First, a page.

In terms of scalability, Avalanche claims to be able to process more than 4,500 TPS while offering sub-two second transaction finality. To put this in perspective, average transactions for Bitcoin and Ethereum take 60 minutes and six minutes, respectively, to be validated and settled. Avalanche takes less than two seconds to complete the entire journey.
What has made Avalanche so fascinating is the compatibility of its smart contract-driven network. It’s no secret that decentralized application (dApp) developers have preferred the Ethereum Virtual Machine (EVM) to build dApps on the Ethereum blockchain. The thing is, the EVM is run on Avalanche’s network. So developers can build dApps on Avalanche and enjoy much faster transaction times, significantly lower fees and no scaling issues.
A fourth rapidly scaling cryptocurrency is IOTA (CRYPTO: MIOTA), which can be used for everything from sending data to money. IOTA claims to be able to process “around 1,000” TPS, which is well over 100x faster than Bitcoin and almost 75x faster than Ethereum.
The really interesting thing about IOTA is that unlike the other crypto projects on this list, it is not blockchain based. Rather, its network, known as the “Tangle,” is a direct acyclic graph that requires new transactions to confirm at least two previous transactions. If you could imagine a series of connected transactions over time, it would resemble a tangled web (i.e., the “tangle”). IOTA’s developers preferred this approach to blockchain to avoid the consensus slowdown that occasionally plagues blockchain networks.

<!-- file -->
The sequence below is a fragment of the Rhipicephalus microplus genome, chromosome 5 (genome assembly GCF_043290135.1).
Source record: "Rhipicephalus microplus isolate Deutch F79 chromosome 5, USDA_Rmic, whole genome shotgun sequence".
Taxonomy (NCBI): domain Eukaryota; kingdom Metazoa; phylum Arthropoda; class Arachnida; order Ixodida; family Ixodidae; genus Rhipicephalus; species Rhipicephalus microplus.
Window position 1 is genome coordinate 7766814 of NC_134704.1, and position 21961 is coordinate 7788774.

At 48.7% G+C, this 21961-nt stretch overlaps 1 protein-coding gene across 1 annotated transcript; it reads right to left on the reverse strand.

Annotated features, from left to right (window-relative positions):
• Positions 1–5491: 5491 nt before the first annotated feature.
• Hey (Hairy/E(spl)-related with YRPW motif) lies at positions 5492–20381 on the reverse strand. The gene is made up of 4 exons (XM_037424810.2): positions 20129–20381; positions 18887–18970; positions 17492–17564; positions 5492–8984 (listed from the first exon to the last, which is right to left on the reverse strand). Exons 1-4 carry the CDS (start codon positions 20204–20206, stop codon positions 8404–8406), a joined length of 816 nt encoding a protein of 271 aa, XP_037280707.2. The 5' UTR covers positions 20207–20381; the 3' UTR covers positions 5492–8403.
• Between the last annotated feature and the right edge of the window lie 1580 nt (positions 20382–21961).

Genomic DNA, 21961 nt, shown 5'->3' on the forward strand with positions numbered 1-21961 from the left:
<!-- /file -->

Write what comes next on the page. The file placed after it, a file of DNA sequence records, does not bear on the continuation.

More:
It should also be noted that transactions on the IOTA network are free of charge. This means that IOTA has an inherent competitive advantage over virtually all blockchain networks and traditional payment infrastructure.
The fifth and final fast scaling cryptocurrency is Cardano (CRYPTO:ADA). In 2017, Cardano was capable of around 250 TPS. However, with the eventual start of the Hydra upgrade, which I will discuss in a moment, theoretical targets of 1,000,000 TPS were postulated.
Arguably the best thing about Cardano is its development team, which has laid out clear steps on how to improve the network over time. The Summer 2020 Shelley upgrade increased the number of nodes each network participant could run, ultimately skyrocketing the number of daily transactions on the blockchain. This was followed by the Goguen update in September 2021. Goguen introduced smart contracts to the network, opening the door for it to compete with Ethereum for dApp development.
However, the Hydra upgrade, which doesn’t have a timeline, could really cause a stir and raise eyebrows. Hydra would route transactions to off-chain staking pools known as Hydra Nodes. The idea here is that moving transactions off the main blockchain ensures the network doesn’t slow down while rapidly scaling.
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Sean Williams has no position in any of the stocks mentioned. The Motley Fool owns shares of and recommends Bitcoin, Ethereum, and Visa. The Motley Fool has a disclosure policy.
The views and opinions expressed herein are the views and opinions of the author and do not necessarily reflect those of Nasdaq, Inc.